On the May 13, 2018, front page of The New York Times, Los Angeles Superior Court Judge Terry Hatter Jr. officially ended Britney Spears’ long-running conservatorship, saying that her ex-husband Kevin Federline and her father Jamie Spears had done an “excellent job.” While Spears’ conservatorship had been in place since 2008, and included so-called “mental health professionals” who were supposed to assist her on a full-time basis, the former singer revealed that her former husband and her father had maintained it due to a lack of “psychological evaluation.” Spears explained that all conversations with Kevin and Jamie were recorded and “no secrets were kept.”
Britney Spears and her father, Kevin Federline, had had a much more difficult relationship than most reported at the time, and their differences were examined extensively at Spears’ Las Vegas show Piece of Me, which they both played in 2016. It also turns out that Britney’s relationship with her mother, Lynne Spears, was only marginally better than the one she had with her father. In May, Britney called her mother an alcoholic, a “drug addict” and an “evil bitch.” Britney said that she was not “sickly jealous” of Kevin and that her marriage to Federline was “a misnomer” at the time. Jamie Spears then told the Associated Press that Britney had suffered “mental illness,” which he explained to be mental illness being “a state of being.”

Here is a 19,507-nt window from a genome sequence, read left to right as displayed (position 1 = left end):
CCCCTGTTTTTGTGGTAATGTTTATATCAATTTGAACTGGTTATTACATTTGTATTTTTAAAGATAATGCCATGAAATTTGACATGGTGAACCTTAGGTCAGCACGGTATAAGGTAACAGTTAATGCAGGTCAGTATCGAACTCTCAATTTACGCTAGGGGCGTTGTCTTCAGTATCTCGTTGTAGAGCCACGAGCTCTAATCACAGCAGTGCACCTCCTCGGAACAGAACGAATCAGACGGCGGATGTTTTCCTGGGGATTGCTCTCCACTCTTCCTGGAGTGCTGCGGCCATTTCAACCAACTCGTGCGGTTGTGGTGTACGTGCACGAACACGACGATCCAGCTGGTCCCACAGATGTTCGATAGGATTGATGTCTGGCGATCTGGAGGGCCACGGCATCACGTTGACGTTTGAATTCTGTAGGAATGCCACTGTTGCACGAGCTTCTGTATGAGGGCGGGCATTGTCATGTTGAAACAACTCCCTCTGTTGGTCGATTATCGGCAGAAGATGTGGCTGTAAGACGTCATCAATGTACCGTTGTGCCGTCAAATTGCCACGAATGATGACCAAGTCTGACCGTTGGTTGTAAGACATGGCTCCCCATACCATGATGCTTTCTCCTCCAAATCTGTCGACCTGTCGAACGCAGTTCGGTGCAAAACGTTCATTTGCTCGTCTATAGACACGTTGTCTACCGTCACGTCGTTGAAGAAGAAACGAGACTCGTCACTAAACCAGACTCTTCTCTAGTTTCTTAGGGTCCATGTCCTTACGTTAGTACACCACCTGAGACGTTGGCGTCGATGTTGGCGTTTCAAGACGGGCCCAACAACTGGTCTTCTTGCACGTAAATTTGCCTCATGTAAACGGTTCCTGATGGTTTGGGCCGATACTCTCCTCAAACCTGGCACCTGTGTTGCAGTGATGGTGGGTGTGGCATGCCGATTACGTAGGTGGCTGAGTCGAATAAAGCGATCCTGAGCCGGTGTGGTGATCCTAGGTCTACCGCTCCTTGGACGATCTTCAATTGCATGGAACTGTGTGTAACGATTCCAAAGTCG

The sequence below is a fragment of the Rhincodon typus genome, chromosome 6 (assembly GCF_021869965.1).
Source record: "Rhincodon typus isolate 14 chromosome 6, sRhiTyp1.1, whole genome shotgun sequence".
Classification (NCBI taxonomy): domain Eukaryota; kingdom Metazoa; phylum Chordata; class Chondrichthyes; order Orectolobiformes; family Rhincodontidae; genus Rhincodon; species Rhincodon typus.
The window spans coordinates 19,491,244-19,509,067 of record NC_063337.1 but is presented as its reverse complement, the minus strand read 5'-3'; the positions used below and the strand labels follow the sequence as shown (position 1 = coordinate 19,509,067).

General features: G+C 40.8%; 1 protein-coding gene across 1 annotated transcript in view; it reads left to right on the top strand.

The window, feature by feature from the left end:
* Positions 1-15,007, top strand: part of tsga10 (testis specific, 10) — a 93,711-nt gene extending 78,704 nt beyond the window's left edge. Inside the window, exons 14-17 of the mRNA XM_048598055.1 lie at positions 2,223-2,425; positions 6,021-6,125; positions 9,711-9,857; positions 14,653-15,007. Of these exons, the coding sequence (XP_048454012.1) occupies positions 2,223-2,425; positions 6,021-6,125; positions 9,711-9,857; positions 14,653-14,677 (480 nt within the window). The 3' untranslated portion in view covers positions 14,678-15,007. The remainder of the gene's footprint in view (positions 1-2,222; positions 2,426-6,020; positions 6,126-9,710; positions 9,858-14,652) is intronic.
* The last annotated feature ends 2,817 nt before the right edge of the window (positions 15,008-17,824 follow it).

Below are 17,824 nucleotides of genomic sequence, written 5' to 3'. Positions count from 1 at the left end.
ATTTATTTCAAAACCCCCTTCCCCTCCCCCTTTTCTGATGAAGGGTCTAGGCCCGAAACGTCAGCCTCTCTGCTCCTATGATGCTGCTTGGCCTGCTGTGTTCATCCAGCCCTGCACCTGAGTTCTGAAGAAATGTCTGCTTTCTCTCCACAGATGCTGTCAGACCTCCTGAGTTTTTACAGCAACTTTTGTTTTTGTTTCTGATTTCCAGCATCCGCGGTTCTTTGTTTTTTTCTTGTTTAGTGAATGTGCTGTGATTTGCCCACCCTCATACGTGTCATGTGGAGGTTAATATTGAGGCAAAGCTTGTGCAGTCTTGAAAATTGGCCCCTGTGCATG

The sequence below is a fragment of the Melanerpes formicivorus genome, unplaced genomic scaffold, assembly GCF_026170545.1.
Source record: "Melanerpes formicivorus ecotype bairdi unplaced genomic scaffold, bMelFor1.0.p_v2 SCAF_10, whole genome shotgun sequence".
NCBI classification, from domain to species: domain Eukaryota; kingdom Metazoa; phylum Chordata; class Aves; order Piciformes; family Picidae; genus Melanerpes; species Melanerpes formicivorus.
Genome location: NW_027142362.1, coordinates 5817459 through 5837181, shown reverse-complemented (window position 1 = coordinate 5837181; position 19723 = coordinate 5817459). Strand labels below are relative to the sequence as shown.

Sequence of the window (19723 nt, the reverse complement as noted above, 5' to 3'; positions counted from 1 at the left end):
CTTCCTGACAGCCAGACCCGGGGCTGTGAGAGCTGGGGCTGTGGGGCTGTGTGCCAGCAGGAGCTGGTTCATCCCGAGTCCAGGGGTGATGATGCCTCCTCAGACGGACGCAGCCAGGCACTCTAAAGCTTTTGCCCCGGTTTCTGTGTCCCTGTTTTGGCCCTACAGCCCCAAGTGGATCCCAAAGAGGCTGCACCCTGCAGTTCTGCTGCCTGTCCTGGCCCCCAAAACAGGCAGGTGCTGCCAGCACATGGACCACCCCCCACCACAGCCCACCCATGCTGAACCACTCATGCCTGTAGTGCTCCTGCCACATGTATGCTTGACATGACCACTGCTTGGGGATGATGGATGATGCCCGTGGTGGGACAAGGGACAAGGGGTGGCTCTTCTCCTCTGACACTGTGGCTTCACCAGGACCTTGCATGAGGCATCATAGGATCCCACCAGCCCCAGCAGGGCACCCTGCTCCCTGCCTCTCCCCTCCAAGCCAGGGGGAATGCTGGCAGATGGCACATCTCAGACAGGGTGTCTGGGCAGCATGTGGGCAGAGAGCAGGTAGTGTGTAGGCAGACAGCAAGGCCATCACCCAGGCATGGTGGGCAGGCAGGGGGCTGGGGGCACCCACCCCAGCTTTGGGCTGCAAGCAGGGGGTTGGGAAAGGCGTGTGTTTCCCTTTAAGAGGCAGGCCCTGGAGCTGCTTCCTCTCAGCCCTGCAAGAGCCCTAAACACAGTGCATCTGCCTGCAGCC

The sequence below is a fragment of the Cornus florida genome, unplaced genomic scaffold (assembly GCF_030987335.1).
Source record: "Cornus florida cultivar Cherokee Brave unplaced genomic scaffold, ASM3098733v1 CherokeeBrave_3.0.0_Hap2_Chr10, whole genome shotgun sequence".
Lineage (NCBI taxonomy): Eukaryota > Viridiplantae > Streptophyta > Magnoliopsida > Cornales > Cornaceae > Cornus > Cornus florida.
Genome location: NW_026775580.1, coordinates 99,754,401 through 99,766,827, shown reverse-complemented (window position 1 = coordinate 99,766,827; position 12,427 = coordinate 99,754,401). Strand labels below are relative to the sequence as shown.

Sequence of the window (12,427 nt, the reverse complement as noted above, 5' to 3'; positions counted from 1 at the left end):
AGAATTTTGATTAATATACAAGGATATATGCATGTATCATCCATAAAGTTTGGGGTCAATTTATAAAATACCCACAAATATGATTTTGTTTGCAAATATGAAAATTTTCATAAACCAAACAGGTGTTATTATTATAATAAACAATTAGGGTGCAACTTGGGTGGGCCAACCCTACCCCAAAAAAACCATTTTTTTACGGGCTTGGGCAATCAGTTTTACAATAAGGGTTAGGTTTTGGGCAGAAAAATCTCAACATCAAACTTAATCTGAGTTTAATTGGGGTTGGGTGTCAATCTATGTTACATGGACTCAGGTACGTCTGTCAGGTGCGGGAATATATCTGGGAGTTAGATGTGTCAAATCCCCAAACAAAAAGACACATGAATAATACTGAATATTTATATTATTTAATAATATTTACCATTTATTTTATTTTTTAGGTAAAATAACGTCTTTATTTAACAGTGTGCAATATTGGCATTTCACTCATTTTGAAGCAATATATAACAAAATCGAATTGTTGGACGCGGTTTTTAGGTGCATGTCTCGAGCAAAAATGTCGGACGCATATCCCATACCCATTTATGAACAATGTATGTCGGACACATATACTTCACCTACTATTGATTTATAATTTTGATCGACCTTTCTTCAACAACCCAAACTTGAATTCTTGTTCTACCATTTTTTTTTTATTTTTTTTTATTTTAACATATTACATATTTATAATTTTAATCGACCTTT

Attorney Patricia DiMuro represented Britney Spears and had this to say about her termination of the conservatorship:
It is a terribly emotional time for all of us. As I have said on numerous occasions during this entire process, Britney has been devoted to caring for her young children, working on her career and celebrating the vital milestones in her life. The tireless work of Jamie and her father is a testament to how she is doing these things, and as a result, the end of the conservatorship means that these vital roles will be enhanced.
While the conservatorship did allow Britney to keep her name on her children’s birth certificates, she did not have control over their health care, their education, access to their properties, their media appearances or the direction of their estates. While most citizens would take a sigh of relief at an end to what they had deemed to be a difficult arrangement, Lynne Spears, the mother of a young daughter, came to believe that the conservatorship was in her daughter’s best interest — she recently wrote an opinion piece in the Times saying that Britney “deserves the opportunity to age with dignity and freedom.”
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